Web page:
- Changes will be made to allow the Labour Relations Board to hear appeals.
How farms and ranches will be affected
For family members
Family members will be exempt from all Employment Standards Code provisions.
Definition: "family member", in relation to a shareholder, sole proprietor or partner, means:
- the spouse or adult interdependent partner of the shareholder, sole proprietor or partner, or
- whether by blood, marriage or adoption or by virtue of an adult interdependent relationship, a child, parent, grandparent, sibling, aunt, uncle, niece, nephew or first cousin of the shareholder, sole proprietor or partner or of the shareholder’s, sole proprietor’s or partner’s spouse or adult interdependent partner, and includes any other person prescribed by the regulations to be a family member.
For waged, non-family employees
- Children 12 and under are prohibited from employment, except for artistic endeavors approved by permit from Employment Standards. Youth aged 13-15 will be allowed to do light work only and no hazardous jobs. (Alberta Labour will update the list of allowable light work jobs and create a definition for hazardous work.) Jobs not on the list will require a permit. Youth 16-17 will be allowed to do hazardous work with a permit, proper training and supervision.
- NOTE: Upcoming changes will have no effect on youth activities such as 4-H, casual work or branding parties, and won’t stop friends and neighbours from helping each other as they have done for generations.
- General Holiday Pay will apply and will be based on 4.2% of the previous 4 weeks’ wages.
- Vacation and vacation pay entitlements under the Code will apply. Employees will be entitled to 2 weeks’ vacation per year after one year, and 3 weeks’ vacation per year after working five years. Vacation pay will be calculated on total wages.
- Four days of rest must be provided for every 28 days at the employer’s discretion, if the employer and employee can’t agree on dates.
- Existing employment standards will apply, including:
- Minimum wage (Will be $13.60/hr effective October 1, 2017 and $15/hr October 1, 2018)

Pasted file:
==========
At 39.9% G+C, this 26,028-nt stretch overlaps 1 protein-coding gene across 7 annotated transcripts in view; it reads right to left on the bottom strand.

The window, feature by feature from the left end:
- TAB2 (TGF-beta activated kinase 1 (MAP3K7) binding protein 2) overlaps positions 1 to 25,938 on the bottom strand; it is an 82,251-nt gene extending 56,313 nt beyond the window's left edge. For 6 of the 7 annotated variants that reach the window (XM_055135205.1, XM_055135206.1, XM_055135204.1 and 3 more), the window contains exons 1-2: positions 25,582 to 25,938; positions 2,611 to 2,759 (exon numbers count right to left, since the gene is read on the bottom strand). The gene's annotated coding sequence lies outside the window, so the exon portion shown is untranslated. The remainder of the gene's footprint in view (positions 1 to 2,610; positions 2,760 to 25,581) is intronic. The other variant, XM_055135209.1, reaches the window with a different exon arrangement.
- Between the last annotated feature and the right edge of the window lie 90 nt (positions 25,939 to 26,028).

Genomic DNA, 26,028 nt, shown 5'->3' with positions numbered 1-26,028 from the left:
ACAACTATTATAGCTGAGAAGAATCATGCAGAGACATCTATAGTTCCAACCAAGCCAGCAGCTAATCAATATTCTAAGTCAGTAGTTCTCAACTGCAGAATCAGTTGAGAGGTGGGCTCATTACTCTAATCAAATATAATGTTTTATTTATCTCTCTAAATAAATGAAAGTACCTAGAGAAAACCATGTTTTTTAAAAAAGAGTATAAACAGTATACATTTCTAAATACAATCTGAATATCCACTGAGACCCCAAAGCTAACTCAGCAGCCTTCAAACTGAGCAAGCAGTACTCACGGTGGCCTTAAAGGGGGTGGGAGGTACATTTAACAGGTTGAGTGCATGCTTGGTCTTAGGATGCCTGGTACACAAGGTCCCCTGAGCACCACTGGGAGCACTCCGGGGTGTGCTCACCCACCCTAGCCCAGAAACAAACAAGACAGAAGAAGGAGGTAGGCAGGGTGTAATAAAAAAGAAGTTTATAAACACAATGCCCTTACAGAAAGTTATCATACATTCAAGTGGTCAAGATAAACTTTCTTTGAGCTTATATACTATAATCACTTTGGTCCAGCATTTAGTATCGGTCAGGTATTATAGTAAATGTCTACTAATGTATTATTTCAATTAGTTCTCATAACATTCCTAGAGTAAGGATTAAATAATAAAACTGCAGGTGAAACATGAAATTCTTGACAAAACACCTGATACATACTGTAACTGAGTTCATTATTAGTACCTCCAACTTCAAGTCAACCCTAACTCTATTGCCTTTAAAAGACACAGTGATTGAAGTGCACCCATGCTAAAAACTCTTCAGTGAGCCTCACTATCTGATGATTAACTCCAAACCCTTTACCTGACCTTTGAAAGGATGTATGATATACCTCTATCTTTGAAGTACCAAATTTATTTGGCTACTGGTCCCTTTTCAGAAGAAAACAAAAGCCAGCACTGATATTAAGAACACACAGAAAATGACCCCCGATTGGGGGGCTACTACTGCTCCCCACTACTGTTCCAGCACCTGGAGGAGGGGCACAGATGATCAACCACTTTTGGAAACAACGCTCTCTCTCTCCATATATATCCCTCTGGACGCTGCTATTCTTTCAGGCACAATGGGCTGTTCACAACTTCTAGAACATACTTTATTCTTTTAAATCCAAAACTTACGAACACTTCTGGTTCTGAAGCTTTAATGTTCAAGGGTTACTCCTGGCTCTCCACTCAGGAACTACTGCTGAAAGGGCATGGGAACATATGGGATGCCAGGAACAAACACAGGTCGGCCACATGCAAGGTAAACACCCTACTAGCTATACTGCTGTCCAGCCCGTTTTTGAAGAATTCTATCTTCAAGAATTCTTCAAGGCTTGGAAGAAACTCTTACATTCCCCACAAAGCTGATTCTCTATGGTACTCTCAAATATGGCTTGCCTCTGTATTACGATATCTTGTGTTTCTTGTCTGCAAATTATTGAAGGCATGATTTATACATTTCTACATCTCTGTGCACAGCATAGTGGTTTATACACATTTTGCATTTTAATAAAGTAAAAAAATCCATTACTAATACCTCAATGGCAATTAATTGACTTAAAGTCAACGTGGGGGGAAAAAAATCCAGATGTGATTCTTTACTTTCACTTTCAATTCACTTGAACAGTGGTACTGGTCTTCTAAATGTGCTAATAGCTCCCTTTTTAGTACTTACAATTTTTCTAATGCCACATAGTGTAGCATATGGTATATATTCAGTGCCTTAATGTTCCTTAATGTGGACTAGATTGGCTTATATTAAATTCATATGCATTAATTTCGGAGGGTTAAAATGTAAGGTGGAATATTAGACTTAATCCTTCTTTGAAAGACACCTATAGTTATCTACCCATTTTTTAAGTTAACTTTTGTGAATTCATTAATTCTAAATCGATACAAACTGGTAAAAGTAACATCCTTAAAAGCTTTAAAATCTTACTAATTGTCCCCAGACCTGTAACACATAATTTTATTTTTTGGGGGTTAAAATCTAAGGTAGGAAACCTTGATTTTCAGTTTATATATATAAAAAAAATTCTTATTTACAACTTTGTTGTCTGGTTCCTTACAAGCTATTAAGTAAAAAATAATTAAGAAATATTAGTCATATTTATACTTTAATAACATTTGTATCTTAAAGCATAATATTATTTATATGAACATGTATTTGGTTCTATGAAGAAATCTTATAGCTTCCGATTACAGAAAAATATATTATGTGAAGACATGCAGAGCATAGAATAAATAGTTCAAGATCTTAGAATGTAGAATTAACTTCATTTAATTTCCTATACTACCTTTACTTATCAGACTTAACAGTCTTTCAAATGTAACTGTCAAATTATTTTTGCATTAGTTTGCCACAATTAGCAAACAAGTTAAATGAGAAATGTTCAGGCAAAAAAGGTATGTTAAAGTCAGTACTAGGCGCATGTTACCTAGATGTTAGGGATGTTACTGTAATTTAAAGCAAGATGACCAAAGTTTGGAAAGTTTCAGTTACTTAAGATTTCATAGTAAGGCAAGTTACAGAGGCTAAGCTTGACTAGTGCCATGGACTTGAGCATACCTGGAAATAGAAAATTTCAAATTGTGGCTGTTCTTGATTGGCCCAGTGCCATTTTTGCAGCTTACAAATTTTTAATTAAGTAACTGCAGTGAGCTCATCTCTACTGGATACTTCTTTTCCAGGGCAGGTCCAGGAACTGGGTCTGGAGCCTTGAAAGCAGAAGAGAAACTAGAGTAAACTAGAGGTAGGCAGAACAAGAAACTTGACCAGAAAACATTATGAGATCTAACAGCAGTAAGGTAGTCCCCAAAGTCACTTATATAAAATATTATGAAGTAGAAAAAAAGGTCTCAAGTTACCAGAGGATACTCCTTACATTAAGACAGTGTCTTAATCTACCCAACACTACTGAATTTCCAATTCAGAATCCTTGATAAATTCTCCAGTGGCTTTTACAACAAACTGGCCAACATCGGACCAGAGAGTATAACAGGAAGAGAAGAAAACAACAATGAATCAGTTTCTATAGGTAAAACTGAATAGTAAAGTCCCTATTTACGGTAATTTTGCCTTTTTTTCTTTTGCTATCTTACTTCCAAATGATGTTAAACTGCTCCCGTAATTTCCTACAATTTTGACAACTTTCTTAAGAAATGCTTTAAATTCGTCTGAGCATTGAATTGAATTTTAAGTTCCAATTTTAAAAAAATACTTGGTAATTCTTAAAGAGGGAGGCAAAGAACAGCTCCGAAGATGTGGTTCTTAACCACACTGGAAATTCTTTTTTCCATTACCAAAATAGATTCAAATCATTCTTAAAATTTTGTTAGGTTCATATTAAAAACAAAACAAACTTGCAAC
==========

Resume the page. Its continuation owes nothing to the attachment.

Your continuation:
- Unpaid, job-protected leaves including:
- maternity leave (16 weeks)
- parental leave (62 weeks)
- reservist leave (as needed)
- compassionate care leave (27 weeks)
- bereavement leave (three days)
- domestic violence leave (10 days)
- citizenship ceremony leave (half day)
- critical illness of a child leave (36 weeks)
- critical illness of an adult family member (16 weeks)
- long-term illness and injury leave (16 weeks)
- personal and family responsibility leave (five days)
- disappearance/death of a child leave (52/104 weeks)
- Standards on payment of earnings, employment records
- Standards on individual and group termination notice and termination pay (sliding scale of 0-13 weeks’ notice/pay based on length of service)
- Standards on administration and enforcement (e.g. permitting process, complaints, appeals).
- Vacations and vacation pay (two weeks’ vacation after one year, three weeks after five years, plus either 4% (up to fifth year of employment) or 6% vacation pay (after five years’ employment)
- Greenhouses, nurseries, mushroom and sod farms: these operations are not considered farms under the Employment Standards Code, however government will consult with the industry as to whether special rules are required regarding the application of employment standards.
Note: Only those farms and ranches with paid employees who are not the owner or related to the owner will be affected by this legislation. Unpaid farm and ranch workers, such as relatives, friends and neighbours helping out, will not be affected. Children doing chores or participating in activities such as 4-H, helping neighbours and friends, as well as recreational activities such as hunting on farmland, will also not be affected.
Frequently asked questions
List of frequently asked questions (PDF, 5 pages, 215 KB)